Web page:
Key fact

Media is expected to account for 3.5 per cent of the UAE’s gross domestic product by 2030

Source: MEED

The Abu Dhabi government has invested more than $30bn in the arts and media sectors in a bid to diversify its economy away from oil. The sector is expected to contribute 3.5 per cent of the UAE’s gross domestic product by 2030.

The $27bn Saadiyat Island will house some of the art world’s most prestigious names. France’s Louvre and the US’ Guggenheim Museum will both lend their names to museums that are intended to make Abu Dhabi the cultural capital of the region.

Content creation in Abu Dhabi

Another initiative is Twofour54, which was founded in 2009 by Abu Dhabi Media Authority. Twofour54 is a community for Arabic content creation in the media and entertainment sectors. Over the past two years, it has worked to provide infrastructure for the film, television broadcast, digital, gaming, publishing and music industries in Abu Dhabi.

The site is split into four sections, each focusing on different areas of expertise. Ibtikar is the funding arm of the company and provides help and support to early-stage businesses and individuals in the media and entertainment sector. Intaj provides production facilities; Tadreeb is a training academy for creators; and Tawasol helps companies to relocate and establish a presence at Twofour54.

Since its inception, companies using its facilities have produced 35,000 hours of content. Twofour54 continues to sign partnerships across all sectors of the media. In May, it signed a memorandum of understanding with UAE-based telecoms operator Du, offer its broadcast, mobile and fixed telecom services to Twofour54 and its partner companies.

Twofour54 aims to fulfil the regional need for Arabic content, particularly online. Currently, Arabs make up 5 per cent of internet users, but only 1 per cent of online content is in Arabic.

“The beauty of this region is you have a marketplace that operates on a regional basis,” says Wayne Borg, deputy chief executive officer and chief operating officer at Twofour54.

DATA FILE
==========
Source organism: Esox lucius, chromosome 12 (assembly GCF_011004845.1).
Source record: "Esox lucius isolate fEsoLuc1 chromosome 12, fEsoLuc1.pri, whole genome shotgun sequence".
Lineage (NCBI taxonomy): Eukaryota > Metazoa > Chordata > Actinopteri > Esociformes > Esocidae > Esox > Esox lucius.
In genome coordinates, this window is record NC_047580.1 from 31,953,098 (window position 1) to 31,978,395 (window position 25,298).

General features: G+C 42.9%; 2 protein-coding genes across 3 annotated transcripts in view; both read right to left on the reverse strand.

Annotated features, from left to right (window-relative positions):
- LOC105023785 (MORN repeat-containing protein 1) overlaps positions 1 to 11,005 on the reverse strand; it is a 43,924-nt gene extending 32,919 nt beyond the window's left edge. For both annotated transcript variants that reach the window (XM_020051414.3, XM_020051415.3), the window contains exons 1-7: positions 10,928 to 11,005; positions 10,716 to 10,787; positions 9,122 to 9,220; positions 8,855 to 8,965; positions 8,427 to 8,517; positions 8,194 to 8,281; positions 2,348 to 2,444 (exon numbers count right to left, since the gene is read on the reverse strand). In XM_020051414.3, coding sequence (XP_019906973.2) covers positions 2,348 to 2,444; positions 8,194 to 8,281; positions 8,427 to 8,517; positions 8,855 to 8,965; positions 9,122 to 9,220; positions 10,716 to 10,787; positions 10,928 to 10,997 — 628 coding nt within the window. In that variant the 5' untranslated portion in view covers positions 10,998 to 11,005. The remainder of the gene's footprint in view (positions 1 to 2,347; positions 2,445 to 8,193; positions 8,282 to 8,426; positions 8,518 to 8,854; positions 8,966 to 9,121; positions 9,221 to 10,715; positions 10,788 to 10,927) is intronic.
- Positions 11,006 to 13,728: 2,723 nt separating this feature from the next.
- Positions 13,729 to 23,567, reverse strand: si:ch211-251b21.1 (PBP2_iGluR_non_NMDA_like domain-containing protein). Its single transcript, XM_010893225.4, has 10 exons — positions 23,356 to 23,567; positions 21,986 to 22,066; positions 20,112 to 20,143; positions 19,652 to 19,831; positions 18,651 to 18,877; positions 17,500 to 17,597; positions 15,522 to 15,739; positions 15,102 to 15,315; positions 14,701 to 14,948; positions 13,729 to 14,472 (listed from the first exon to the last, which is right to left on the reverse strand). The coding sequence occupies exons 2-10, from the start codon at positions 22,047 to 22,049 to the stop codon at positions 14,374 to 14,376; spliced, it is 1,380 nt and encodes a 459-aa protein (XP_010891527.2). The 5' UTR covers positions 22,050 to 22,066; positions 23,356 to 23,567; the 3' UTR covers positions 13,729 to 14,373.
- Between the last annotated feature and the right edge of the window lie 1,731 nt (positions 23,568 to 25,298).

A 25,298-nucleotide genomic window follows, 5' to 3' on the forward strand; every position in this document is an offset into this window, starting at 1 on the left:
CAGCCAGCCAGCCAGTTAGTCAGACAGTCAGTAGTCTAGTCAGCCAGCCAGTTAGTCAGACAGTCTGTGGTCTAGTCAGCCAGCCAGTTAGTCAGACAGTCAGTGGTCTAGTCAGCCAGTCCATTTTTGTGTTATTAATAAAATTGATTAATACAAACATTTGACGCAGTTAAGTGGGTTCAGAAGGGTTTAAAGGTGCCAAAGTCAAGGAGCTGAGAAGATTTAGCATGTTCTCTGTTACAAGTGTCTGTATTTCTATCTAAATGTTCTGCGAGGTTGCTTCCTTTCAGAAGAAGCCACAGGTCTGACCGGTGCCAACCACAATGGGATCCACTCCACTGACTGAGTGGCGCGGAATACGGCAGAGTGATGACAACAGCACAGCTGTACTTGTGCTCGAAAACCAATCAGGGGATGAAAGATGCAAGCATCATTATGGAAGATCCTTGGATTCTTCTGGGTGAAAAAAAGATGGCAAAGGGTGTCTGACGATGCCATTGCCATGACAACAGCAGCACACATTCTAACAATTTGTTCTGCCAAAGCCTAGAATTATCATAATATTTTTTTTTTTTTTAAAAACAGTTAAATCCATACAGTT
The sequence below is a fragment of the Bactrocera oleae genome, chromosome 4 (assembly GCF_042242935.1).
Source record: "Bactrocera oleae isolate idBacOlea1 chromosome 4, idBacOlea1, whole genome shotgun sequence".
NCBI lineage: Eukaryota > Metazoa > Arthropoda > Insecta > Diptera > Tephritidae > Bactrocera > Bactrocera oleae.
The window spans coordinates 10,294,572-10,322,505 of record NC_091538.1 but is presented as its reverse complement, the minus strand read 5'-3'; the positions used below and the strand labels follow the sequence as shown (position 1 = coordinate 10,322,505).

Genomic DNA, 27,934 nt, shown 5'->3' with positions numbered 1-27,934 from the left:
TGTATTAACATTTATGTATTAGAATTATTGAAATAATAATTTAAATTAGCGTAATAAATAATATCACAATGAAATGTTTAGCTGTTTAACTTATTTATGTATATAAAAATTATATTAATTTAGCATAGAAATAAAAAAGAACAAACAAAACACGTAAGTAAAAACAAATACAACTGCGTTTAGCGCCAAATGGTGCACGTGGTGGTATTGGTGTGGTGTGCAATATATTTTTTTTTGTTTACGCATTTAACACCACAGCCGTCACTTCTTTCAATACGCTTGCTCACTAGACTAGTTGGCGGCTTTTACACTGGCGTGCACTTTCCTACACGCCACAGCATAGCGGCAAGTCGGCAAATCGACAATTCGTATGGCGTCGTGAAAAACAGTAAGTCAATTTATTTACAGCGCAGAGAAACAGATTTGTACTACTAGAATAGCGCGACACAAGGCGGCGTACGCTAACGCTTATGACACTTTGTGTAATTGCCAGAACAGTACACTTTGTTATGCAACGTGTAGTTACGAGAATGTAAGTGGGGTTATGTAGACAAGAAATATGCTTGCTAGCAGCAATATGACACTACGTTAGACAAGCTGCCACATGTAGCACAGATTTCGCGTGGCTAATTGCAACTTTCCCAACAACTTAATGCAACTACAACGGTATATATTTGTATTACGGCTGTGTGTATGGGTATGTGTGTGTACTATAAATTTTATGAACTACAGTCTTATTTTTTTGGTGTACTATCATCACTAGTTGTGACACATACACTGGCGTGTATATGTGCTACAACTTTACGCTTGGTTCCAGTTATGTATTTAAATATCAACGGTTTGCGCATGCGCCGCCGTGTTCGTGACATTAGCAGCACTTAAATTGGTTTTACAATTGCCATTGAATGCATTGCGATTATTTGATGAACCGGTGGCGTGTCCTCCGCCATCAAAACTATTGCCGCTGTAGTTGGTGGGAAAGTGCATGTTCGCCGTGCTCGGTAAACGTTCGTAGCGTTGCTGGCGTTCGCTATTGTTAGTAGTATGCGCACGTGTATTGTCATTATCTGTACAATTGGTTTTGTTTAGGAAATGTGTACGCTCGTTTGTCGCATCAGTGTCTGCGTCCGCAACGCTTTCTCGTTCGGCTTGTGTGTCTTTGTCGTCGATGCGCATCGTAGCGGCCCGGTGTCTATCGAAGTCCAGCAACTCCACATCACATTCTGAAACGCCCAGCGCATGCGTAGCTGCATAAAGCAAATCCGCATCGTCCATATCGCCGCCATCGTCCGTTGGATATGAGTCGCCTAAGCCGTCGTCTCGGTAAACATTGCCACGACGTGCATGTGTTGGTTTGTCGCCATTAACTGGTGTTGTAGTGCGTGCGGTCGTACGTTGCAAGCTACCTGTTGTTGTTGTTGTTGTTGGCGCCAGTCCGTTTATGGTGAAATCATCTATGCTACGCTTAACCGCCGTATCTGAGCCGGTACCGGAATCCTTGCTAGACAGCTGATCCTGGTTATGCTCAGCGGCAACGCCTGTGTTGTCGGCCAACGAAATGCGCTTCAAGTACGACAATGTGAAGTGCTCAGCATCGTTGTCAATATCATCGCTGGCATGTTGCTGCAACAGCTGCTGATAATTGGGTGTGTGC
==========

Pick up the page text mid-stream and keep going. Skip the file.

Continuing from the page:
More than 350 million people speak Arabic in the Middle East and North Africa region, and 60 per cent of the population is below 25 years of age.

“There is very little content that speaks to this young audience across any of the sectors, so the opportunity lies in creating content for that group,” says Borg.

For now, the biggest challenge in addressing this opportunity, is a skills shortage in the UAE. While the centre has attracted some of the best-known names in the international media industry, it is up against a traditional Emirati culture that sees a career in media as a soft option.

“In the medium to long term, our challenge is to fill the jobs that are being created here and make sure that enough local people want to pursue a career in the creative industry,” says Borg.

Much of the demand for space at Twofour54 has come from foreign media companies looking to address an international audience instead. “These organisations have come here as they see a future in Abu Dhabi and the region. They bring a skills set and knowledge that we want to transfer locally to help develop the potential of the sector,” says Borg.

To date, Twofour54’s premises house 110 different companies, including the UK’s BBC and Financial Times, the US’ CNN and regional companies such as Saudi Arabia’s Rotana and Egypt’s Melody TV.

“It’s a very interesting mix of members in the community, which drives the ecosystem,” says Borg.

Investment funds for media start-ups in the UAE

The company is still looking to attract local talent and encourages entrepreneurship and innovation through various investment funds and grants. While the management refuses to outline its budget for these activities, Twofour54 invests anything between $0.5m-$5m in a new start-up to promote innovation and help locals gain entry into the industry.

It also provides grants of $40,000-$800,000 to develop new content ideas across all the sectors.

It is thought that by 2014, about $3bn will have been spent by Twofour54 on achieving its aims, namely contributing to the growth of Abu Dhabi’s knowledge-based economy.

“Exporting locally created content to other parts of the world would be the ultimate signature of success for us,” says Borg.

If this is achieved, the company may expand further afield. “There is some merit in extending services regionally,” he says. “But Abu Dhabi will always be the beating heart of Twofour54.”